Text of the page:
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Topics - sunrunner
*** COMES WITH BOTH ROUND AND FLAT TOP LIDS!!***
On my 1973 Suitcase 88, it's placed in the rear center of the piano (not on the speaker). On other models from around the same era, I've seen it on the top left of the speaker, but not on the top of the piano. On some, I've even seen it in both places!
Was this something that varied from year to year? Or from one model to the next?
While removing the keys from my Mark I yesterday, I discovered that the key pin on #64 is bent. To compensate for the bent key, someone drilled an extra hole in the bottom of the key, which seems to match the angle of the bent pin. I've had this Rhodes for about 5 years and have never noticed anything different in the way this key feels.
Couple of questions...
1. What are the odds that it came this way from the factory? The reason I'm asking is because if the pin became bent later, it seems much easier for someone to bend the pin, rather than drill another hole in the key. Also, the pin in question doesn't look damaged, or crooked in any way, almost as if it was put in the balance rail this way (it is going INTO the wood at the same angle, if you will). And the wood around the pin doesn't look damaged or disturbed.
2. Is this worth trying to fix? I haven't noticed anything in the action of this key that feels different.
The rendered images are quite large, but I've managed to get this one to a reasonable size. A photo of my actual Rhodes is my profile picture.
I would recommend a good tuning for any old Rhodes that might need it. Personally, I didn't realize how amazing it would sound after a good tune up. But it made an huge difference. I couldn't find my tuning tool, so adjusted all the springs by hand. After a lengthy, note-by-note process, I'm happy that it's totally in tune now. It's nice that a Rhodes holds its tune for a long time. I won't have to worry about tuning for a while.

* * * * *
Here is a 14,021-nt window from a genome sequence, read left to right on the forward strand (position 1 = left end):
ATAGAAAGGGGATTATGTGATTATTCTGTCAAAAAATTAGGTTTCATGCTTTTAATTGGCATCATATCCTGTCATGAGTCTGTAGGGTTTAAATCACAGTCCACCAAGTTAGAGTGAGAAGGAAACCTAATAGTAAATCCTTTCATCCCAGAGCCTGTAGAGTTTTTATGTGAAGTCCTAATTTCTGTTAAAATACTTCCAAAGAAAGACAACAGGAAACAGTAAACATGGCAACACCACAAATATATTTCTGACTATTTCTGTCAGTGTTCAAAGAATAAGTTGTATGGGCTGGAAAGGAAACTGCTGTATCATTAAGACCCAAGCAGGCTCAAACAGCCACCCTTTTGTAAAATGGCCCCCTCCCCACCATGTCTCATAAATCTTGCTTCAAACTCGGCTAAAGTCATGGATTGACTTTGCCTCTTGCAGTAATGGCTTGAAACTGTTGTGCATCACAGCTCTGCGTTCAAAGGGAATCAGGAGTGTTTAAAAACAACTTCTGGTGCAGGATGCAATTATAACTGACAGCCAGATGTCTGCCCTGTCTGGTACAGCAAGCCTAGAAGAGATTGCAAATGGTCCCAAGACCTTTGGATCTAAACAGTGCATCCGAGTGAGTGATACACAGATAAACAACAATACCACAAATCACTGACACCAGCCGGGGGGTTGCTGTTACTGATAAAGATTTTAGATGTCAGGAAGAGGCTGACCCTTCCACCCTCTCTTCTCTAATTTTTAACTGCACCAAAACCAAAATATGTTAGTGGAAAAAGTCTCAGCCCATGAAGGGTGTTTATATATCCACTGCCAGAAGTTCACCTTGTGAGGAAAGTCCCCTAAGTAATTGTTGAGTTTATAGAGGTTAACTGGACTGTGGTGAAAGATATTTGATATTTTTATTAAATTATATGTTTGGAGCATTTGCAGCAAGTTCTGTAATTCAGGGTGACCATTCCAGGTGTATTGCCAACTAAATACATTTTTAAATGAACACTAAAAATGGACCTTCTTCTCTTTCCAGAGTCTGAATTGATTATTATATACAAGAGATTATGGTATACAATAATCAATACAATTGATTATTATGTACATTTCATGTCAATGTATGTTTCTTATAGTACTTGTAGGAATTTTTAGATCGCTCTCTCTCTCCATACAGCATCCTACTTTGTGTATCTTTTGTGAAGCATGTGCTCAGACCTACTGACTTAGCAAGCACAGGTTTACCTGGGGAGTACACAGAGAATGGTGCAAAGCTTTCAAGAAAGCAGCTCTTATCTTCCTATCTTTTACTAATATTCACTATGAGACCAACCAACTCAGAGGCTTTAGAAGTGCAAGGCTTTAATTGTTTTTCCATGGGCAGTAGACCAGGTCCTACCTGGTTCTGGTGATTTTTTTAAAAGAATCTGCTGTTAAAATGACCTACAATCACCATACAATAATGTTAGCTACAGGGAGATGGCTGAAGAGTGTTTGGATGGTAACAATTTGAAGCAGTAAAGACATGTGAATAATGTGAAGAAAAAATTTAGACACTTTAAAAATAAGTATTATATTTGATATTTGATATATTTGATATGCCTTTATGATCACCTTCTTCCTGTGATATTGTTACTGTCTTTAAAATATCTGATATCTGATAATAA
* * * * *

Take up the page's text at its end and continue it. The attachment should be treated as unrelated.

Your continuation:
As you can see from these pictures, it has no obvious dings or scratches. It's pretty much in excellent shape, other than a few scuffs & scratches on the left-hand side of the name rail, but like I said, no dents or dings.
I would like to avoid purchasing a whole new name rail if possible. Instead, I'd like to restore the appearance of this original aluminum name rail to it's shiny, original-looking state. Does anybody have any ideas of how I might go about this?
(I'm going to order and replace the logos and felt, so those will be replaced... I'm only trying to restore the name rail itself).
I'm new to this forum. Just last week, I acquired my first Rhodes -- a 73 key 1977 Rhodes Mark I Stage from my twin brother. ("pcola_rhodes" on this forum).
I'm currently knee deep in the restoration process. As imperfect as it currently looks, it actually sounds like a million bucks. I've never seen an instrument in this cosmetic condition sound so good. I'm currently about 1/3 of the way through recapping the keys with beautiful, white key caps from VV.
Anyway, the reason for my post is that I was closely listening to each note today, and noticed something kinda strange with the lowest G note on the keyboard. Whether I hit the note hard or soft, as the note sustains, the pitch actually goes up as it fades out.
The note is tuned properly according to my tuner. Even when I play the note in the context of a chord, or in octaves, it's right on the money... until the low G starts to fade out. Then the pitch gradually goes up.
Anybody have an idea what might be causing this? Is this typical of old tines? Or maybe a problem with the tone bar?
Winter Park, FL